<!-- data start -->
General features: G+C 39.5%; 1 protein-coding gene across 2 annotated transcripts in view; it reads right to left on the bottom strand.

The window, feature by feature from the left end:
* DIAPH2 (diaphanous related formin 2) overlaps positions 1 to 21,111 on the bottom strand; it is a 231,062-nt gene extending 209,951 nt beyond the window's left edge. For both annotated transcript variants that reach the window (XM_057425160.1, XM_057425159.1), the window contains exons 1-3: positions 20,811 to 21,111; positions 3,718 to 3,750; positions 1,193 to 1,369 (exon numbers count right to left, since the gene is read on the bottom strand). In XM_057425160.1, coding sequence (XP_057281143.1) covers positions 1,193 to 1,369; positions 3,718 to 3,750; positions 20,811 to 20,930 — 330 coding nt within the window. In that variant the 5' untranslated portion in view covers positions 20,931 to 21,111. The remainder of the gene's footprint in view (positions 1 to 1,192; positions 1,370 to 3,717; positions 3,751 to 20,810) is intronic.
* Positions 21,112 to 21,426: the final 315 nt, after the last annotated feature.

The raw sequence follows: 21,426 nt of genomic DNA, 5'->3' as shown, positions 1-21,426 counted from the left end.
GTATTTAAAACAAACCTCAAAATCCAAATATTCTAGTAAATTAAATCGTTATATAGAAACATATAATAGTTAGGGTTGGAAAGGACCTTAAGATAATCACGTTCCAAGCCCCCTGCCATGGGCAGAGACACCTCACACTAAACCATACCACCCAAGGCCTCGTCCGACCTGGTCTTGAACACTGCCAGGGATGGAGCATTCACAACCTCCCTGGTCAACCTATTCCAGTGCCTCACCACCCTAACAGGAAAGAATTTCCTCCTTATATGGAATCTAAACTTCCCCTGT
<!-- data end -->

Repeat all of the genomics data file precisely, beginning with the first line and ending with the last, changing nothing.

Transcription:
General features: G+C 39.5%; 1 protein-coding gene across 2 annotated transcripts in view; it reads right to left on the bottom strand.

The window, feature by feature from the left end:
* DIAPH2 (diaphanous related formin 2) overlaps positions 1 to 21,111 on the bottom strand; it is a 231,062-nt gene extending 209,951 nt beyond the window's left edge. For both annotated transcript variants that reach the window (XM_057425160.1, XM_057425159.1), the window contains exons 1-3: positions 20,811 to 21,111; positions 3,718 to 3,750; positions 1,193 to 1,369 (exon numbers count right to left, since the gene is read on the bottom strand). In XM_057425160.1, coding sequence (XP_057281143.1) covers positions 1,193 to 1,369; positions 3,718 to 3,750; positions 20,811 to 20,930 — 330 coding nt within the window. In that variant the 5' untranslated portion in view covers positions 20,931 to 21,111. The remainder of the gene's footprint in view (positions 1 to 1,192; positions 1,370 to 3,717; positions 3,751 to 20,810) is intronic.
* Positions 21,112 to 21,426: the final 315 nt, after the last annotated feature.

The raw sequence follows: 21,426 nt of genomic DNA, 5'->3' as shown, positions 1-21,426 counted from the left end.
GTATTTAAAACAAACCTCAAAATCCAAATATTCTAGTAAATTAAATCGTTATATAGAAACATATAATAGTTAGGGTTGGAAAGGACCTTAAGATAATCACGTTCCAAGCCCCCTGCCATGGGCAGAGACACCTCACACTAAACCATACCACCCAAGGCCTCGTCCGACCTGGTCTTGAACACTGCCAGGGATGGAGCATTCACAACCTCCCTGGTCAACCTATTCCAGTGCCTCACCACCCTAACAGGAAAGAATTTCCTCCTTATATGGAATCTAAACTTCCCCTGT